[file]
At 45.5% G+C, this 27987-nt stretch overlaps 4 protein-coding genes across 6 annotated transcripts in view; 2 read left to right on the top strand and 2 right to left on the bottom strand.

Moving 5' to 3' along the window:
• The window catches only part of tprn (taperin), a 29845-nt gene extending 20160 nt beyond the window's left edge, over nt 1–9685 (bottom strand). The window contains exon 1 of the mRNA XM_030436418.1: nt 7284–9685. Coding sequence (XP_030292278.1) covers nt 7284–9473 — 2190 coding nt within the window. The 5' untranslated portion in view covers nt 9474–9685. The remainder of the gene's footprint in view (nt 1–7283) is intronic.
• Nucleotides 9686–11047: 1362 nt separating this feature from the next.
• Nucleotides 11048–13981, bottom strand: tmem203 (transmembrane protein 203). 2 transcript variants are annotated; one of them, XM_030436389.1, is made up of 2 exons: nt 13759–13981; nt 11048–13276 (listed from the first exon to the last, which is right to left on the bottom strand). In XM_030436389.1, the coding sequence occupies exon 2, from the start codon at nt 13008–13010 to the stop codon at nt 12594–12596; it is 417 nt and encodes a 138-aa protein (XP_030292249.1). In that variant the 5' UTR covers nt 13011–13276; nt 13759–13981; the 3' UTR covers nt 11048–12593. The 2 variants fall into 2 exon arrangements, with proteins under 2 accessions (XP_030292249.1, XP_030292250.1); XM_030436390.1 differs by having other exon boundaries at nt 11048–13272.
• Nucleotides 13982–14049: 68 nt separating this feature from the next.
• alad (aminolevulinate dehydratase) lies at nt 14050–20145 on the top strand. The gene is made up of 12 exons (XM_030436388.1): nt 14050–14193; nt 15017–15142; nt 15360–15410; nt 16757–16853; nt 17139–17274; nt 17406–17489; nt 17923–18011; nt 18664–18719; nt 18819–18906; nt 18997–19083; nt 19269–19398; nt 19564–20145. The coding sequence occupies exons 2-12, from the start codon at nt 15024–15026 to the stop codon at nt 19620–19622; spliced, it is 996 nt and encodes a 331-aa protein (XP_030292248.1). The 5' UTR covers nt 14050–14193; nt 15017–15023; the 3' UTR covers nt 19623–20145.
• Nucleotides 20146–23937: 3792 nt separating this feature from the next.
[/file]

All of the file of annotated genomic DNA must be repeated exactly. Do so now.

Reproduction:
At 45.5% G+C, this 27987-nt stretch overlaps 4 protein-coding genes across 6 annotated transcripts in view; 2 read left to right on the top strand and 2 right to left on the bottom strand.

Moving 5' to 3' along the window:
• The window catches only part of tprn (taperin), a 29845-nt gene extending 20160 nt beyond the window's left edge, over nt 1–9685 (bottom strand). The window contains exon 1 of the mRNA XM_030436418.1: nt 7284–9685. Coding sequence (XP_030292278.1) covers nt 7284–9473 — 2190 coding nt within the window. The 5' untranslated portion in view covers nt 9474–9685. The remainder of the gene's footprint in view (nt 1–7283) is intronic.
• Nucleotides 9686–11047: 1362 nt separating this feature from the next.
• Nucleotides 11048–13981, bottom strand: tmem203 (transmembrane protein 203). 2 transcript variants are annotated; one of them, XM_030436389.1, is made up of 2 exons: nt 13759–13981; nt 11048–13276 (listed from the first exon to the last, which is right to left on the bottom strand). In XM_030436389.1, the coding sequence occupies exon 2, from the start codon at nt 13008–13010 to the stop codon at nt 12594–12596; it is 417 nt and encodes a 138-aa protein (XP_030292249.1). In that variant the 5' UTR covers nt 13011–13276; nt 13759–13981; the 3' UTR covers nt 11048–12593. The 2 variants fall into 2 exon arrangements, with proteins under 2 accessions (XP_030292249.1, XP_030292250.1); XM_030436390.1 differs by having other exon boundaries at nt 11048–13272.
• Nucleotides 13982–14049: 68 nt separating this feature from the next.
• alad (aminolevulinate dehydratase) lies at nt 14050–20145 on the top strand. The gene is made up of 12 exons (XM_030436388.1): nt 14050–14193; nt 15017–15142; nt 15360–15410; nt 16757–16853; nt 17139–17274; nt 17406–17489; nt 17923–18011; nt 18664–18719; nt 18819–18906; nt 18997–19083; nt 19269–19398; nt 19564–20145. The coding sequence occupies exons 2-12, from the start codon at nt 15024–15026 to the stop codon at nt 19620–19622; spliced, it is 996 nt and encodes a 331-aa protein (XP_030292248.1). The 5' UTR covers nt 14050–14193; nt 15017–15023; the 3' UTR covers nt 19623–20145.
• Nucleotides 20146–23937: 3792 nt separating this feature from the next.